“The best way to find out if you can trust somebody is to trust them.” David Porter

Proverbs 1:7 The fear of the Lord is the beginning of knowledge: But fools despise wisdom and instruction.

In love and in life, our vulnerability is one of our greatest strengths. We often believe that we risk too much by being vulnerable, but, in fact, the opposite is true. When we build a wall around us to protect ourselves from our big, bad fears, we miss out on so much.

When we live with the mindset that something may be taken from us (physically or emotionally), or that we need to be in control of everything that happens, we endure fear on a daily basis.

It’s exhausting to live this way. It makes us cynical, suspicious, and unable to follow our hearts because we are afraid of what might happen.

So what exactly are we protecting ourselves from when our walls are up?

Fear of rejection
Fear of being ridiculed
Fear of failure
Fear of being wrong
Fear of committing ourselves and having to follow through
Fear of being taken advantage of …

These fears are so normal that, unless we become self-aware, they can permeate our everyday interactions. It’s not just about trusting people either, but also life situations and opportunities that come our way. When the barriers are up, our lives become needlessly limited.

We don’t bother talking to that person because we’re certain they won’t be interested in a date. We don’t show how much we care about a person because we’re afraid they won’t love us back. We don’t go for that job or that course because we’re scared we won’t get an interview.

Nobody likes to feel exposed, but if you are someone who has suffered at the hands of betrayal, trust issues become even further magnified.

Learning to be vulnerable after deep pain can feel impossible. But it doesn’t have to be. If you consciously choose to stay open and trusting, you will find that your world changes for the better in ways you may never have imagined.

Of course, it is always right to use our instincts as our guide. You should never set yourself up to be shot down emotionally by someone who doesn’t deserve your trust. But equally, you should not let negative past experiences allow you to believe that it’s not safe to trust again.

Proverbs 1:7 The fear of the Lord is the beginning of knowledge: But fools despise wisdom and instruction.

I was speaking to a woman a few months ago and this is the story she gave me. I was surprised to hear a person open up to me in that manner. Within myself I thought why me? Something clicked and reminded me that I am a minister and servant of the people. She said her ex-husband left her three years ago after having an affair. She told me it cut deeply, but she healed and moved on.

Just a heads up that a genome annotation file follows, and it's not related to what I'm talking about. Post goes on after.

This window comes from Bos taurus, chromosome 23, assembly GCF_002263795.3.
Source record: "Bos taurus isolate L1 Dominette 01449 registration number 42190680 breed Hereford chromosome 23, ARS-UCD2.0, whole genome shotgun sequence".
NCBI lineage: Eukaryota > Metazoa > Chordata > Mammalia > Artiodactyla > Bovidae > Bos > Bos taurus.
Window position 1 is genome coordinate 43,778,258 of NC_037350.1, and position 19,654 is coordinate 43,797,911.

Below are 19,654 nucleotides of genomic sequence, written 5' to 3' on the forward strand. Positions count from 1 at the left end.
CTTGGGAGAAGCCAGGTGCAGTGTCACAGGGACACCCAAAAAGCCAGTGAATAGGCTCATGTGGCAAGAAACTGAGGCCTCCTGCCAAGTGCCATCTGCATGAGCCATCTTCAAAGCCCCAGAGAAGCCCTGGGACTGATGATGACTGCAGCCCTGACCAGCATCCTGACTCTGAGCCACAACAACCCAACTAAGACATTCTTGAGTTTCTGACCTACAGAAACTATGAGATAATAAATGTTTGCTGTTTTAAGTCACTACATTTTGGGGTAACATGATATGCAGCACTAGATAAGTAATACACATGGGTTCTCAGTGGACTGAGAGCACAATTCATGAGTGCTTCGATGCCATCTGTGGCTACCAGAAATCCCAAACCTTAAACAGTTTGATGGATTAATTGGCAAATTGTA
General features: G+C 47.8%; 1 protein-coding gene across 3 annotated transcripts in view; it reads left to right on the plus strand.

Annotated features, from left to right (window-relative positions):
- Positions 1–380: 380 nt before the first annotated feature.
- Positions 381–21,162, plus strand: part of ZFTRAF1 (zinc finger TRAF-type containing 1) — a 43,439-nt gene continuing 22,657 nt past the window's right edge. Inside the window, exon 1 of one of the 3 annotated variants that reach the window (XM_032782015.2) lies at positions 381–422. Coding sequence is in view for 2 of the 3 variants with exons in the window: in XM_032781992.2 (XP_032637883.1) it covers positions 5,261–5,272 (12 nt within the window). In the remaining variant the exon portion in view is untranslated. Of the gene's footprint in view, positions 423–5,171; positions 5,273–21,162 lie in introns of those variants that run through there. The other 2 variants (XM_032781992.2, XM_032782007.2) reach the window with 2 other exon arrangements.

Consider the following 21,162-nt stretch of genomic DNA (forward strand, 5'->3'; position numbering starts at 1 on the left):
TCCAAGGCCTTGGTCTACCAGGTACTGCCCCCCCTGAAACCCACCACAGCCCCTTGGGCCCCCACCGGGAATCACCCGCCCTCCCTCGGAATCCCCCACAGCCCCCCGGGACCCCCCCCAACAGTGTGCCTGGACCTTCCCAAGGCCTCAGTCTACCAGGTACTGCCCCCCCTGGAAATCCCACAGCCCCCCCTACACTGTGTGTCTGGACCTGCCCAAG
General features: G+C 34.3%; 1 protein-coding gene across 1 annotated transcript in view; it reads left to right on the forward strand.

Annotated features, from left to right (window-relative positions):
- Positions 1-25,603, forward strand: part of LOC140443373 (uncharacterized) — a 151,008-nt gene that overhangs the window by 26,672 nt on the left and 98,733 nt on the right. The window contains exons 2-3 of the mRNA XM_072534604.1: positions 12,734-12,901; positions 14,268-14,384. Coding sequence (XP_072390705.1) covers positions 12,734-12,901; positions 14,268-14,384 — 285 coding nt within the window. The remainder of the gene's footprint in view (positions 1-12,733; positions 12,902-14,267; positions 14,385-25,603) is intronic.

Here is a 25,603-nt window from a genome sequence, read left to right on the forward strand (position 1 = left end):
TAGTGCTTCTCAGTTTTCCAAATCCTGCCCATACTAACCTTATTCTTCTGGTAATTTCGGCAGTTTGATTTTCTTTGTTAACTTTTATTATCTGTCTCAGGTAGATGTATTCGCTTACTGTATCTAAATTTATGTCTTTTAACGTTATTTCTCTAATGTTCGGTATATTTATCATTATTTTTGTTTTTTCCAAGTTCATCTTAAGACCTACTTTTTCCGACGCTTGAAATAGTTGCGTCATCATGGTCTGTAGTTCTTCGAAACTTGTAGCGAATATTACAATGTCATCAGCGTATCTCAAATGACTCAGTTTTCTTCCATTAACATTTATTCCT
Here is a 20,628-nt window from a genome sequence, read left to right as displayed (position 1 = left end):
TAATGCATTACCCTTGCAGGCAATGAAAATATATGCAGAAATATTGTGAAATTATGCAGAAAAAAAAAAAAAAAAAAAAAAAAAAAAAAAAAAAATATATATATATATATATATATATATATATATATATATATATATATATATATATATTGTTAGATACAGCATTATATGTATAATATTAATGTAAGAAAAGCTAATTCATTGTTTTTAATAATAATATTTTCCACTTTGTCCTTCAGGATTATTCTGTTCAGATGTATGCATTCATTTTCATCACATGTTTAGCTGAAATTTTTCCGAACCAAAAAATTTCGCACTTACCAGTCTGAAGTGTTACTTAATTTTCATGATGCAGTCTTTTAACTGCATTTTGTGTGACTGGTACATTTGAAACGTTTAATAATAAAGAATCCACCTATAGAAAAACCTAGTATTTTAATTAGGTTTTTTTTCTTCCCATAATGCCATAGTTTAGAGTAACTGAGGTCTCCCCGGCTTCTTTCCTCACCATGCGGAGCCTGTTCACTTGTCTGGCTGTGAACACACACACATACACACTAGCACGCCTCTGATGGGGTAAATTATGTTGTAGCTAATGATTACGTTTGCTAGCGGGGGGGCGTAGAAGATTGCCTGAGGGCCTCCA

She said that now she is in love with a man who was also cheated on, by his ex-wife. When they got together, the bond they found at the beginning was never one of bitterness and mutual wallowing, and that was a big attraction for them.

It could have been so easy for their common ground to be past pain, but they had so much more. What they have now is an amazing relationship filled with love and trust; but that only comes from allowing yourself to be vulnerable, despite what has happened in your past.

She told me they could never have found each other or shared such depth of love if they had protective walls built up.

Because she is so happy now, her joy makes her very aware of all that she could have been missing, had she let any of the big, bad fears stop her from finding love again.

She had to restore trust in my ex-husband because he is the father of her children. When someone has betrayed you, she continued, it can be easy to see their every act, decision, or motive as suspicious in some way. But to do so is to build up that wall again, which blocks the possibility of positive as well as negative outcomes.

She had to trust that he wants the same as her when it comes to their children, and dare to be vulnerable and speak up when things are not right for them. As a result, they have handled the divorce and the changes to their lives relatively smoothly.

In order to get to a place where you are comfortable being vulnerable and trusting a person or situation, you must first be honest with yourself.

It is not weak to admit to ourselves that we fear rejection. Better to admit that than to tell yourself, “She’s not my type,” “I don’t have the time/money to do that course,” or “Men can’t be trusted.”

Once we look the big, bad Fears in the eye and see they are simply trying to protect us from being hurt, we can simply say, “Thanks, but no thanks. I’d like to see what’s beyond that wall.” That’s why Joshua had to rely on the plan of God to see what was in Jericho but first the walls had to come down. I will minister on that subject one day.  I trust you understand what this message is all about today.

Your servant and brother,
+  Godfrey Gregg DD


Author: Godfrey Gregg